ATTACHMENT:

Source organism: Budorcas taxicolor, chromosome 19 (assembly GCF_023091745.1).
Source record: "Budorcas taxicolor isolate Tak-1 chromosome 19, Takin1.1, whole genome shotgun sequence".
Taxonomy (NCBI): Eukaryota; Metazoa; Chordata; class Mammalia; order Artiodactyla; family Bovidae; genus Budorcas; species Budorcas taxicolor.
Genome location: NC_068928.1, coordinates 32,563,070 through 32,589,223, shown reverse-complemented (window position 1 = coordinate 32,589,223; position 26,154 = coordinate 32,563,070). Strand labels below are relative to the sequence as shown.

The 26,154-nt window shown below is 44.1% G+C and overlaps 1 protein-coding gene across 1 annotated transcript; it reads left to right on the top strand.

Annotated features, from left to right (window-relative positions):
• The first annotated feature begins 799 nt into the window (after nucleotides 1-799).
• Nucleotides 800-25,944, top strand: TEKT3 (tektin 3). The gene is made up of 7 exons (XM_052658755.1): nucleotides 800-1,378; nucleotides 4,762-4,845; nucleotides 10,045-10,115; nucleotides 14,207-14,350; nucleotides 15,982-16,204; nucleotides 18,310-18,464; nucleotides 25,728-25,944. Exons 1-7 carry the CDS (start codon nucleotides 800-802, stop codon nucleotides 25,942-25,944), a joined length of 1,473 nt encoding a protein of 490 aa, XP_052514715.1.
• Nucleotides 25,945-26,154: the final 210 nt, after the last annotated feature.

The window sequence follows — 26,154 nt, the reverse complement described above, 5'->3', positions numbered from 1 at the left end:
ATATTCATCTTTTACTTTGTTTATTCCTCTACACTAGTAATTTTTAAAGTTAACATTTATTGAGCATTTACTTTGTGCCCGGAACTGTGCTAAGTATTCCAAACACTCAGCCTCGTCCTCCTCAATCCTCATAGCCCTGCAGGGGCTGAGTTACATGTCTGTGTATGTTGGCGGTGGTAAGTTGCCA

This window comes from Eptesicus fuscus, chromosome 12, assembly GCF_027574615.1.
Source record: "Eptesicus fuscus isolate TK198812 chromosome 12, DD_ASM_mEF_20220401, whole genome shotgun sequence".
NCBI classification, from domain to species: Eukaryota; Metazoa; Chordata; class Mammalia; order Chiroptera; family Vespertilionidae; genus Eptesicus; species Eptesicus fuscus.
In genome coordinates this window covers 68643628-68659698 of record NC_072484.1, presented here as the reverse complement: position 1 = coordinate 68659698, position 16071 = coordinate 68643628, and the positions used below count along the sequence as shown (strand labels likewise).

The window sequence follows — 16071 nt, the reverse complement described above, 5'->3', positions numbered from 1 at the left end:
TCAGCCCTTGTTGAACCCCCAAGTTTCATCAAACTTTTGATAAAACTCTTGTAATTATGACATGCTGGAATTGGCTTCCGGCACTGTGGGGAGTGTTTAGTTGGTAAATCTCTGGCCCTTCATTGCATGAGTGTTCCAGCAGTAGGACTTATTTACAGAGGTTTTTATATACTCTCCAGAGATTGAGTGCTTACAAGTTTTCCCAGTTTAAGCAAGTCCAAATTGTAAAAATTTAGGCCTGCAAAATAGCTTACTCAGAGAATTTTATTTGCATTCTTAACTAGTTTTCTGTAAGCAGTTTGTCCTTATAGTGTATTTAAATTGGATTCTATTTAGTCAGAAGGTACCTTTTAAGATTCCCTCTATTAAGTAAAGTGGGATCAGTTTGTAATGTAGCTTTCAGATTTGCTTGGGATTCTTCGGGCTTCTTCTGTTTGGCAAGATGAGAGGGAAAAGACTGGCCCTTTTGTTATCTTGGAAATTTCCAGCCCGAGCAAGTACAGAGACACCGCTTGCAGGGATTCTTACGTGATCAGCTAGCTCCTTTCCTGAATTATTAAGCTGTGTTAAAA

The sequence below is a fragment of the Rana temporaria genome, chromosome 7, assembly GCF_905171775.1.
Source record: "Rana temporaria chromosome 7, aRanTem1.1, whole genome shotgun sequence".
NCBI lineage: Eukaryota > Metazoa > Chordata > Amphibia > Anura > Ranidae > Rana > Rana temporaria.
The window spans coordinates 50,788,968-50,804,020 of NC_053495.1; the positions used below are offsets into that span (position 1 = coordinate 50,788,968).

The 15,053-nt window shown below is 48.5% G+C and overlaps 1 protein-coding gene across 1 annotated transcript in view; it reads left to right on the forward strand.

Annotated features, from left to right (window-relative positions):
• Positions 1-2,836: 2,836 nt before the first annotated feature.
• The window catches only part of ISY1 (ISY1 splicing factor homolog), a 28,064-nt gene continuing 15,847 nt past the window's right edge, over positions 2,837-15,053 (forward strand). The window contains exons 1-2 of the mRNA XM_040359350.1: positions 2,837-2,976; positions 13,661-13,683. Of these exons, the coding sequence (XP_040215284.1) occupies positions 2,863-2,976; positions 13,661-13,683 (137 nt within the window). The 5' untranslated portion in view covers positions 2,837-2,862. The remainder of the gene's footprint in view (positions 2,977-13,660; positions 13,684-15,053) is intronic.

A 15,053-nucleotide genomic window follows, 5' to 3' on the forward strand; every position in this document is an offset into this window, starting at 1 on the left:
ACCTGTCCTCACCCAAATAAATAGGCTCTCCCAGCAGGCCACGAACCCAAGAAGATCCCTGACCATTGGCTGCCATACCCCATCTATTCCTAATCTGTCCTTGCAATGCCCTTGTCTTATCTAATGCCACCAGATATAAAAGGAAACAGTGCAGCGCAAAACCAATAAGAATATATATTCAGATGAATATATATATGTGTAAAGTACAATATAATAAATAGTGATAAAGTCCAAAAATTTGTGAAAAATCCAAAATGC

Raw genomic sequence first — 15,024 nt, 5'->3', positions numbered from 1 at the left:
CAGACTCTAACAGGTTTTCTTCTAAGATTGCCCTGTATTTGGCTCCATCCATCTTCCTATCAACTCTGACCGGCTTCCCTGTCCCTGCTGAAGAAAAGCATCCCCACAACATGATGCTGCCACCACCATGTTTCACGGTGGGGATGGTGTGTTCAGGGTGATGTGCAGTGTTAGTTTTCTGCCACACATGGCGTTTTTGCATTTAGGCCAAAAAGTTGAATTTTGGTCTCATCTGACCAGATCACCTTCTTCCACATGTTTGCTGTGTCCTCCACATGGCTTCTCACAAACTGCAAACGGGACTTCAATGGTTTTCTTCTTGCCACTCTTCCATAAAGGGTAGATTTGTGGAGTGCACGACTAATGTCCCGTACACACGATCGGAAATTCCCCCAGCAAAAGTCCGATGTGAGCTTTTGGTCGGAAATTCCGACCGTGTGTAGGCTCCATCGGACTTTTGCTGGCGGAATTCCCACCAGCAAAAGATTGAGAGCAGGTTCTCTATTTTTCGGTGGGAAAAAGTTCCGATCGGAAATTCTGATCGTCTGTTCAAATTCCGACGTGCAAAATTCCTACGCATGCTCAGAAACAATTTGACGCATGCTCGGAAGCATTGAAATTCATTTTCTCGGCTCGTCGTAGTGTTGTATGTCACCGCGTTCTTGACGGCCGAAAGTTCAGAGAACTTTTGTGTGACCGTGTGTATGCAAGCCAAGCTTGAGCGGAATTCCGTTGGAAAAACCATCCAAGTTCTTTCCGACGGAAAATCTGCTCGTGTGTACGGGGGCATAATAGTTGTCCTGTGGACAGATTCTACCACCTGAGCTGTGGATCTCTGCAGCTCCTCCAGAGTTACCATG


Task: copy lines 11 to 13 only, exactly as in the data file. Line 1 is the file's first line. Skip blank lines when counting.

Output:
ATATTCATCTTTTACTTTGTTTATTCCTCTACACTAGTAATTTTTAAAGTTAACATTTATTGAGCATTTACTTTGTGCCCGGAACTGTGCTAAGTATTCCAAACACTCAGCCTCGTCCTCCTCAATCCTCATAGCCCTGCAGGGGCTGAGTTACATGTCTGTGTATGTTGGCGGTGGTAAGTTGCCA

This window comes from Eptesicus fuscus, chromosome 12, assembly GCF_027574615.1.
Source record: "Eptesicus fuscus isolate TK198812 chromosome 12, DD_ASM_mEF_20220401, whole genome shotgun sequence".